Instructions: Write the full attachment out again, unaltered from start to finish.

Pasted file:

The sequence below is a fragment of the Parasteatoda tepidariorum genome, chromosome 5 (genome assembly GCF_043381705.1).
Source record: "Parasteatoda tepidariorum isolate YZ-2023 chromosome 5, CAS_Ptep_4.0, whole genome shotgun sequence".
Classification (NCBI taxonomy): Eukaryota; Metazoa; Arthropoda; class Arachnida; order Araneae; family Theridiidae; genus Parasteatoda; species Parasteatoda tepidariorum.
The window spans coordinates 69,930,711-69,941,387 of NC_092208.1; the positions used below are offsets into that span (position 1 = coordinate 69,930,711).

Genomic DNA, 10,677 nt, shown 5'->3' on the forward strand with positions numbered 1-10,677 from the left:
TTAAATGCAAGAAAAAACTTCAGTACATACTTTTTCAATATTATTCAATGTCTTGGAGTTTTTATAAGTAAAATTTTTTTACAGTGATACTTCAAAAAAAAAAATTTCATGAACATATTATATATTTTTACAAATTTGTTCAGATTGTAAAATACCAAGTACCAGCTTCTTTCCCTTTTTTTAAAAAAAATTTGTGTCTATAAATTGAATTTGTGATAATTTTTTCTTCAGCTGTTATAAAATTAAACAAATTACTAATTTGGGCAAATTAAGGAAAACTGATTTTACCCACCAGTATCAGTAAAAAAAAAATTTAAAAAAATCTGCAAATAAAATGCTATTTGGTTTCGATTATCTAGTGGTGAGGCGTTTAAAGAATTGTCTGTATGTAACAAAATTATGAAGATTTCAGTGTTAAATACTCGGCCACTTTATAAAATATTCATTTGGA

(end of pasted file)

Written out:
The sequence below is a fragment of the Parasteatoda tepidariorum genome, chromosome 5 (genome assembly GCF_043381705.1).
Source record: "Parasteatoda tepidariorum isolate YZ-2023 chromosome 5, CAS_Ptep_4.0, whole genome shotgun sequence".
Classification (NCBI taxonomy): Eukaryota; Metazoa; Arthropoda; class Arachnida; order Araneae; family Theridiidae; genus Parasteatoda; species Parasteatoda tepidariorum.
The window spans coordinates 69,930,711-69,941,387 of NC_092208.1; the positions used below are offsets into that span (position 1 = coordinate 69,930,711).

Genomic DNA, 10,677 nt, shown 5'->3' on the forward strand with positions numbered 1-10,677 from the left:
TTAAATGCAAGAAAAAACTTCAGTACATACTTTTTCAATATTATTCAATGTCTTGGAGTTTTTATAAGTAAAATTTTTTTACAGTGATACTTCAAAAAAAAAAATTTCATGAACATATTATATATTTTTACAAATTTGTTCAGATTGTAAAATACCAAGTACCAGCTTCTTTCCCTTTTTTTAAAAAAAATTTGTGTCTATAAATTGAATTTGTGATAATTTTTTCTTCAGCTGTTATAAAATTAAACAAATTACTAATTTGGGCAAATTAAGGAAAACTGATTTTACCCACCAGTATCAGTAAAAAAAAAATTTAAAAAAATCTGCAAATAAAATGCTATTTGGTTTCGATTATCTAGTGGTGAGGCGTTTAAAGAATTGTCTGTATGTAACAAAATTATGAAGATTTCAGTGTTAAATACTCGGCCACTTTATAAAATATTCATTTGGA